Sometimes, when inspiration for my next piece eludes me, I search for any upcoming milestone birthdays for notable actors and directors I haven’t yet written about. This exercise is often fruitless (I’ve covered most of them already), but at least it gets my brain moving.
Also, I fundamentally like birthdays. Certainly I have always made the most of my own, much to my family’s amusement. Quite simply, I think birthdays are a great excuse to celebrate life, and hey, we need all the excuses we can get.
In the context of film, birthdays also remind us that the most famous movie names in the world started out anonymous, confronting a blank slate, just like the rest of us.
Reviewing a list of October birthdays last week, several names popped out at me, but I also noted a pattern: a surprising number of players, most from Hollywood’s Golden Age, excelled in film comedy, the genre that I’d argue is the hardest to do really well.
Even excluding two performers who we remember more from television than feature films, Larry Fine (of “Three Stooges” fame, born 10/5/02) and Jackie Coogan (Uncle Fester in “The Addams Family,” born 10/26/14), I counted seven names born in October who made us laugh long and hard at the movies.
So here they are, grouped appropriately, along with my pick on the single best film associated with each artist. Taken together, they represent an eclectic list of peerless film comedies, all of which reward repeat viewings.
It’s October, so time to smile.
Buster Keaton, born 10/4/95
Dubbed the “Great Stone Face,” Keaton never smiled but made sure others did. His graceful yet rugged athleticism and gift for inspired sight gags made him one of the top three silent film comedians, beside Chaplin and Harold Lloyd. Of those three, I believe Keaton’s legacy has aged best.
Desert Island Film: The General (1926)
Keaton plays a Southern train engineer during the Civil War. When his beloved “General” is hijacked by Union spies, he gets the chance to prove his mettle (and get the girl) by recovering it.
Jacques Tati, born 10/9/07
Gifted French actor and director created the character of Monsieur Hulot, a gentle, bumbling, mostly silent eccentric who finds itself constantly challenged by the people-and gadgets- of the modern world.
Desert Island Film: Mon Oncle (1958)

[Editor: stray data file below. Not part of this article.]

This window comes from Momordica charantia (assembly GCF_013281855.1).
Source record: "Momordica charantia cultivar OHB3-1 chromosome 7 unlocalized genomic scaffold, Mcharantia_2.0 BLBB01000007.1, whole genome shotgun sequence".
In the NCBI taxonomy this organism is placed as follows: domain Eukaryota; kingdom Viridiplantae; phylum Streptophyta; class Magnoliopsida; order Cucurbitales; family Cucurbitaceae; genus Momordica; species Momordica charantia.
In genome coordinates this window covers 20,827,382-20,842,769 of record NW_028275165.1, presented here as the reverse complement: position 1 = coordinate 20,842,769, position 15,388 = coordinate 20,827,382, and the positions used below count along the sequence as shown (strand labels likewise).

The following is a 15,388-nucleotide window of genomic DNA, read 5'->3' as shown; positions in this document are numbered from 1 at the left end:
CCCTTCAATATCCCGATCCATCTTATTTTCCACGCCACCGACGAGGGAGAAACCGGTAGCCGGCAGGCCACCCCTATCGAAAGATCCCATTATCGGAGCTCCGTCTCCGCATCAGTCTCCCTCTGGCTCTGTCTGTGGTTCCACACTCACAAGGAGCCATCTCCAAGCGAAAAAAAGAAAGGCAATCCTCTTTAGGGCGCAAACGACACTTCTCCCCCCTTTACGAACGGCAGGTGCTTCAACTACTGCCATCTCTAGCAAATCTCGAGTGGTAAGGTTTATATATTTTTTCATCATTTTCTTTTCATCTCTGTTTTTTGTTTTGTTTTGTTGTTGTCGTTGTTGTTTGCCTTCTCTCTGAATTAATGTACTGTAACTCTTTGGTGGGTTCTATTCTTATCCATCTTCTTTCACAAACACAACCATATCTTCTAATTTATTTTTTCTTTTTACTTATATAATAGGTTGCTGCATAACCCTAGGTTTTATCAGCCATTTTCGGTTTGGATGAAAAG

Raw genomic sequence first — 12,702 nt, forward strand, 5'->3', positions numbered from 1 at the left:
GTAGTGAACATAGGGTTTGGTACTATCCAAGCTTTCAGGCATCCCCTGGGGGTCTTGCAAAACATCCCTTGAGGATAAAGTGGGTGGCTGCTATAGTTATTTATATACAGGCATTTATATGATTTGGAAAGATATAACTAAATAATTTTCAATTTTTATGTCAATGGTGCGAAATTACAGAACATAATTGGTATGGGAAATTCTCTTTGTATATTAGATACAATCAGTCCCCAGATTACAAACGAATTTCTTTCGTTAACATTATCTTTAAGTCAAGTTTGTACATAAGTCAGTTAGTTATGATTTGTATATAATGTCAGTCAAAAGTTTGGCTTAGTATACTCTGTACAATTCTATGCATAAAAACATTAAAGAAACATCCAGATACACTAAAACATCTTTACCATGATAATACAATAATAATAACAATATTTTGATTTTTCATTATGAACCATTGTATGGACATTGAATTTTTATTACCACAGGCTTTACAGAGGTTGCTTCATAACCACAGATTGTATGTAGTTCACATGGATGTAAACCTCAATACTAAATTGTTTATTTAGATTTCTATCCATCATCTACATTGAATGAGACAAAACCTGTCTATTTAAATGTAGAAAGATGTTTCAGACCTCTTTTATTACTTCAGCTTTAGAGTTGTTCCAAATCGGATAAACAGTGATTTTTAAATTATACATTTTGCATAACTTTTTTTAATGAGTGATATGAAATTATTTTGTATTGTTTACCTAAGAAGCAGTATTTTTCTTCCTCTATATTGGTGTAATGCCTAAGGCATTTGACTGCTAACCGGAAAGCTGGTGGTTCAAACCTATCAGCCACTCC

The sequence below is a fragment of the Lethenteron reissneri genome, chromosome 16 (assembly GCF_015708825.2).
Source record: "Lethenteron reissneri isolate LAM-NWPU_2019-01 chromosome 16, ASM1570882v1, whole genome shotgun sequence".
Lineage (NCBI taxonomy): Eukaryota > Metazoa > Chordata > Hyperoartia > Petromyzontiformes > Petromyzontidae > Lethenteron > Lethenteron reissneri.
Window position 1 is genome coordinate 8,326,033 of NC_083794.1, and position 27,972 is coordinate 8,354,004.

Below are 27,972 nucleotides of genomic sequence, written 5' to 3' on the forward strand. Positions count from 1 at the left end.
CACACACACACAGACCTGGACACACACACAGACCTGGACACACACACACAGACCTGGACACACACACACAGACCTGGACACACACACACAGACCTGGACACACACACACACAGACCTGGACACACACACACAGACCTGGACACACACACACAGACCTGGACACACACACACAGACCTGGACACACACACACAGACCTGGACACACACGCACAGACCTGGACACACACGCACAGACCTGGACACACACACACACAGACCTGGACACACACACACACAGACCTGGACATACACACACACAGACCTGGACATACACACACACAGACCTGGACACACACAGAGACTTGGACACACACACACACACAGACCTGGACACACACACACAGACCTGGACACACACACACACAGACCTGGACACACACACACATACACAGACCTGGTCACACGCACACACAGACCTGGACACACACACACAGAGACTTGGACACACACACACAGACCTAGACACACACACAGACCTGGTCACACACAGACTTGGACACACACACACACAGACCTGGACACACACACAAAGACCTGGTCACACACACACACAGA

This second Hulot outing is the first in color, and as lovely to look at as to laugh at. Tati’s character is, in fact, right out of silent films, with sound effects often standing in for dialogue. Brilliance and charm shine through in every frame.
Groucho Marx, born 10/2/90
The fast-talking ringleader around which his brothers swirled, Groucho was the most successful as a solo performer when the group finally disbanded, evidenced by a long-running TV game show, books and memoirs. Where’s Groucho when we need him?
Desert Island Film: Duck Soup (1933)
Over 69 magical minutes, director Leo McCarey (see below) sustains some of the most divine, insane comedy ever committed to celluloid. Groucho finds himself leading the country of Freedonia at war, with his brothers serving as unreliable agents.
Bud Abbott, born 10/2/95
As Dean Martin noted, it takes finesse to play the straight man; certainly it’s not as easy as it looks. Abbott was the bossy grown-up who (barely) tolerated the simple, almost child-like Lou Costello. Fight as they might, it was still a match made in heaven.
Desert Island Film: Abbott and Costello Meet Frankenstein (1948)
Suitable for older kids, this irresistible romp stars Bud and Lou as two shipping clerks who bump up against some very famous monsters. It helps to have Bela Lugosi on hand as Dracula, and Lon Chaney, Jr. as the Wolf Man.
Constance Bennett, born 10/22/04
Older sister of the more prolific Joan, the blonde, slender Bennett married effortless sophistication with superb comic instincts and timing in a string of thirties outings.
Desert Island Film: Topper (1937)
Bennett and Cary Grant play a wealthy, beautiful, decadent couple who die and come back to haunt their starchy, henpecked banker, Cosmo Topper (Roland Young). Peerless screwball outing helped make Cary a star and later became a TV series.
Jean Arthur, born 10/17/00
Arthur hit her peak in some treasured comedies from the thirties and forties, often directed by Frank Capra. Her smoky voice and woman-next-door approachability created legions of fans. Factoid: she was terrified right before the cameras rolled. You’d never know it.
Desert Island Film: Mr. Deeds Goes to Town (1936)
Capra’s enduring charmer stars Gary Cooper as a Vermont hayseed who moves to New York City after inheriting a large fortune from a distant relative. Various characters try to exploit him, but they sorely underestimate Mr. Deeds.
Walter Matthau, born 10/1/20
Gifted character actor initially gained renown for his work in serious dramas, then proved his flair for comedy in Billy Wilder’s “The Fortune Cookie” (1966), which won him an Oscar. More (very) funny films followed.
Desert Island Film: A New Leaf (1971)
Cast against type, Matthau plays a snobby, old money playboy who suddenly finds himself broke. With a real job out of the question, he instead woos a clumsy heiress, played by Elaine May (who also wrote and directed). A cult treasure, and deservedly so.
More: How Walter Matthau Got His Start